I’m reading a book at the moment, ‘Little Princes’ by Conor Grennan, about an American who (as a prelude to his round-the-world trip) had volunteered in a Nepalese orphanage. Initially it was to impress his friends, but as he became emotionally attached, he was involved in rescuing children from the ugly world of child trafficking.
It’s making me think about my own experience encountering poverty in various countries around the world. There are many reasons to visit countries considered ‘poor’, for cultural interest, adventure, partying, nature and animals, or just relaxation.
Often we will witness hunger, homelessness and people affected by war, shake our heads and donate some coins and decide that something simply must be done about this.
Then when the holiday is over, we go home and tell the story of what we’ve seen to our friends like it’s just an interesting or shocking anecdote, leave it at that, and carry on drinking and spending our disposable income on shoes and iPads and all that other stuff that really, isn’t necessary.
In Zambia a few years ago, J, W and I stopped our car at a tiny wooden shack just off the highway in the middle of nowhere, in a dusty clearing. As W went inside the store to buy some water and snacks, J and I played soccer with a large group of kids who were kicking around a ball of what appeared to be old newspaper, bound with a fishing net.
What if somebody could buy them a soccer ball for twenty bucks? What if we had only packed a spare one in the back of the car? I’ve blown that kind money at KFC to get through a hangover. What a waste! Maybe the more we travel, the better we can appreciate the value, or rather, the power of a dollar.
C and I visited an orphanage in Siem Reap, Cambodia. We found out about it from a flyer handed to us as walked down the street, as you might be handed a coupon for a Big Mac deal.
On the weekends the kids receive tourist visitors and put on a dancing stage show. We arrived by tuk-tuk a bit late, hoping we didn’t miss the performance. As we turned up just before dark, we realised we were the only people who had come, and the kids and teachers flocked around us, most of them thrilled to have the chance to perform that night.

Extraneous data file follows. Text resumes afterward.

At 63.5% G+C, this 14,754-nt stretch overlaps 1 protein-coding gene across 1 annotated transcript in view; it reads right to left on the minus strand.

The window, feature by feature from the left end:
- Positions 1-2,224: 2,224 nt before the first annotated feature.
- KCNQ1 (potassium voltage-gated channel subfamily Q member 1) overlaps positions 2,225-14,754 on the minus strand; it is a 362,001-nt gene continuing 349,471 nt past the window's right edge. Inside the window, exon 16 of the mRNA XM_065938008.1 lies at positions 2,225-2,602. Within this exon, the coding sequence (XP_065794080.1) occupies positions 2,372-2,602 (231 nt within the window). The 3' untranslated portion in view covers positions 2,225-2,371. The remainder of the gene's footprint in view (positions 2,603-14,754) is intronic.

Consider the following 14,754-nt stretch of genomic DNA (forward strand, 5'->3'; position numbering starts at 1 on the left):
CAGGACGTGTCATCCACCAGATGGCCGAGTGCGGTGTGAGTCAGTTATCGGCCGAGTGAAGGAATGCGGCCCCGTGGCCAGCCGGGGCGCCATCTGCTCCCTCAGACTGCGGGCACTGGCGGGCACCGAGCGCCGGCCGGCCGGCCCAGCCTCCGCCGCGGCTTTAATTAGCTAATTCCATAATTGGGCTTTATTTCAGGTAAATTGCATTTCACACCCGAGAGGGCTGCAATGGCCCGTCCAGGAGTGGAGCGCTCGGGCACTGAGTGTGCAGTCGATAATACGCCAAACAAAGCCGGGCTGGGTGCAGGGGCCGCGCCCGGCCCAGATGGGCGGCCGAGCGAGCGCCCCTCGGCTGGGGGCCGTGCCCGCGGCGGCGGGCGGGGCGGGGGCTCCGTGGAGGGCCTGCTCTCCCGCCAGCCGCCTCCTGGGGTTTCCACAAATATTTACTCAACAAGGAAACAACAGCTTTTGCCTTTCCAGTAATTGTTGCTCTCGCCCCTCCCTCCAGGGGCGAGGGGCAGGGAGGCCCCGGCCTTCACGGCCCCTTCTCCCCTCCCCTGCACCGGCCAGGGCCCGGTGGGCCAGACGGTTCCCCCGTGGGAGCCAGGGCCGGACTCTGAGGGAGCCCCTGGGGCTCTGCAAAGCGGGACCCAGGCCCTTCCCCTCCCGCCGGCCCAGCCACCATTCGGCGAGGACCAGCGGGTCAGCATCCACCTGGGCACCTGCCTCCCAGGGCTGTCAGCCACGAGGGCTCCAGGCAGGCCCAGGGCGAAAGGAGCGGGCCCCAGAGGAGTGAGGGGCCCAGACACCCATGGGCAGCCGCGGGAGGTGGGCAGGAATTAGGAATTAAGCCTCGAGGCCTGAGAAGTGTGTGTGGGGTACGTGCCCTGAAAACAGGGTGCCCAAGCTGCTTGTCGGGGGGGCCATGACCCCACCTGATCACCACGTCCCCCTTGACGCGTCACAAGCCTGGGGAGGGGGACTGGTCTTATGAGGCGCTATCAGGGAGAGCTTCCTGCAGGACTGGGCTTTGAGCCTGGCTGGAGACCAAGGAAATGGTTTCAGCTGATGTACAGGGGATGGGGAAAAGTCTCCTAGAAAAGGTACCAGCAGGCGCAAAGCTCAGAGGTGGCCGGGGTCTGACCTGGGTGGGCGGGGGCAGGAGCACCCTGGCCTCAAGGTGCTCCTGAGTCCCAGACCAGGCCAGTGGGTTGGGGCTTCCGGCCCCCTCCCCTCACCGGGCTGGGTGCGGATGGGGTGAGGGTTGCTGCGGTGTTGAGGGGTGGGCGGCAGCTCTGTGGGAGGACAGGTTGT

With a kid hanging onto each hand, we were given a mini-tour of the orphanage. The kitchen, the workshop where they learn various crafts, and their shared bedrooms, scant more than a sleeping mat and a few hand-drawn pictures of Buddha.
The boys showed me their rooms and C had the tour of the girls’ dorms. They performed their dances, we cheered and clapped, donated to the orphanage, had a dance and a conga line with the little ones, and generally just a great fun evening.
Now this is a grey area; weeks later in Phnom Penh we spotted posters around town saying ‘Our children are not tourist attractions’, accompanied with a photo of a child displayed in a glass case like a museum exhibition. Was our visit a help or a hindrance? Were they truly orphans or did our donations go to some greedy man at the top?
It made me think of a guy we spotted at Choeung Ek outside of Phnom Penh (AKA the killing fields), who was unashamedly snapping photos of a begging child, reaching a skinny arm through the outer fence.
He was snapping portraits quite literally inches from his face as the kid continued to plead for food. I’m sure he got great photos to dazzle people back home with. His friends probably felt stabs of pity and decided that something should be done. But he didn’t do anything, he didn’t help.
What about me, am I just a hypocrite? Is it my duty to do something, to sponsor someone or join a charity group? Is that our obligation as the ‘guys with the money?’ I guess that depends person to person. I gave empty water bottles to kids in Malawi who treasured them like i was giving away bars of gold, and it made me feel good, but I’ve never given any real aid to someone.
There were a lot of questions in this article that I don’t know how to answer.
Maybe it’s time to put my money where my mouth is, find a charity of some kind, and try and help.